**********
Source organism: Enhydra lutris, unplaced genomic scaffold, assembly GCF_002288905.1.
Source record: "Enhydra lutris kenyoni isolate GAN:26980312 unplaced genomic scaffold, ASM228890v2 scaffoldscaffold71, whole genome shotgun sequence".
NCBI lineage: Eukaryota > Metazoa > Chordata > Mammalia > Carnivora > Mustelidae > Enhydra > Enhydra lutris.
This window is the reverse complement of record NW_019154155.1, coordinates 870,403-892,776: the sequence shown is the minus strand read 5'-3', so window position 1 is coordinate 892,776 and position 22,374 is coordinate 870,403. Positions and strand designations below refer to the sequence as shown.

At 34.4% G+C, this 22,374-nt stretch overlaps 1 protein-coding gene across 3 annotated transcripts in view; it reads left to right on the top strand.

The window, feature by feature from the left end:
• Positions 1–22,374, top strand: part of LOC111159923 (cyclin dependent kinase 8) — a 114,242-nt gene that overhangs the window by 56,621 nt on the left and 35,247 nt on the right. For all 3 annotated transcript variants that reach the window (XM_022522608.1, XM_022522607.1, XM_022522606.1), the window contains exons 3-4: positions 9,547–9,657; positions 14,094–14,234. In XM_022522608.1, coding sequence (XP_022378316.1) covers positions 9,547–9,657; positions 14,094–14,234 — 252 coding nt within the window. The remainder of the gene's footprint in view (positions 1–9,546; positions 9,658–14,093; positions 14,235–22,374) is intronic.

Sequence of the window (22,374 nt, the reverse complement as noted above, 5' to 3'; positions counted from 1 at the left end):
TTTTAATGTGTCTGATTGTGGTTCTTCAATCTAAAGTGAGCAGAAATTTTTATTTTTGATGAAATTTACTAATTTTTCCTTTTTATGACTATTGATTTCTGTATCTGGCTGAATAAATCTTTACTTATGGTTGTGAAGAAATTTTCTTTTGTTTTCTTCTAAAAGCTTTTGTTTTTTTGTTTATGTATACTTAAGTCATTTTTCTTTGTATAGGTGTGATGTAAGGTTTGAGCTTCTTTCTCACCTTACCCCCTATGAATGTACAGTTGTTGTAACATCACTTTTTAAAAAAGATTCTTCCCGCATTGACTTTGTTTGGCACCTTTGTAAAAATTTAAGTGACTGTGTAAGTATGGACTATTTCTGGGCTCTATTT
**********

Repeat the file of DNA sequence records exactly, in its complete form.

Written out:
Source organism: Enhydra lutris, unplaced genomic scaffold, assembly GCF_002288905.1.
Source record: "Enhydra lutris kenyoni isolate GAN:26980312 unplaced genomic scaffold, ASM228890v2 scaffoldscaffold71, whole genome shotgun sequence".
NCBI lineage: Eukaryota > Metazoa > Chordata > Mammalia > Carnivora > Mustelidae > Enhydra > Enhydra lutris.
This window is the reverse complement of record NW_019154155.1, coordinates 870,403-892,776: the sequence shown is the minus strand read 5'-3', so window position 1 is coordinate 892,776 and position 22,374 is coordinate 870,403. Positions and strand designations below refer to the sequence as shown.

At 34.4% G+C, this 22,374-nt stretch overlaps 1 protein-coding gene across 3 annotated transcripts in view; it reads left to right on the top strand.

The window, feature by feature from the left end:
• Positions 1–22,374, top strand: part of LOC111159923 (cyclin dependent kinase 8) — a 114,242-nt gene that overhangs the window by 56,621 nt on the left and 35,247 nt on the right. For all 3 annotated transcript variants that reach the window (XM_022522608.1, XM_022522607.1, XM_022522606.1), the window contains exons 3-4: positions 9,547–9,657; positions 14,094–14,234. In XM_022522608.1, coding sequence (XP_022378316.1) covers positions 9,547–9,657; positions 14,094–14,234 — 252 coding nt within the window. The remainder of the gene's footprint in view (positions 1–9,546; positions 9,658–14,093; positions 14,235–22,374) is intronic.

Sequence of the window (22,374 nt, the reverse complement as noted above, 5' to 3'; positions counted from 1 at the left end):
TTTTAATGTGTCTGATTGTGGTTCTTCAATCTAAAGTGAGCAGAAATTTTTATTTTTGATGAAATTTACTAATTTTTCCTTTTTATGACTATTGATTTCTGTATCTGGCTGAATAAATCTTTACTTATGGTTGTGAAGAAATTTTCTTTTGTTTTCTTCTAAAAGCTTTTGTTTTTTTGTTTATGTATACTTAAGTCATTTTTCTTTGTATAGGTGTGATGTAAGGTTTGAGCTTCTTTCTCACCTTACCCCCTATGAATGTACAGTTGTTGTAACATCACTTTTTAAAAAAGATTCTTCCCGCATTGACTTTGTTTGGCACCTTTGTAAAAATTTAAGTGACTGTGTAAGTATGGACTATTTCTGGGCTCTATTT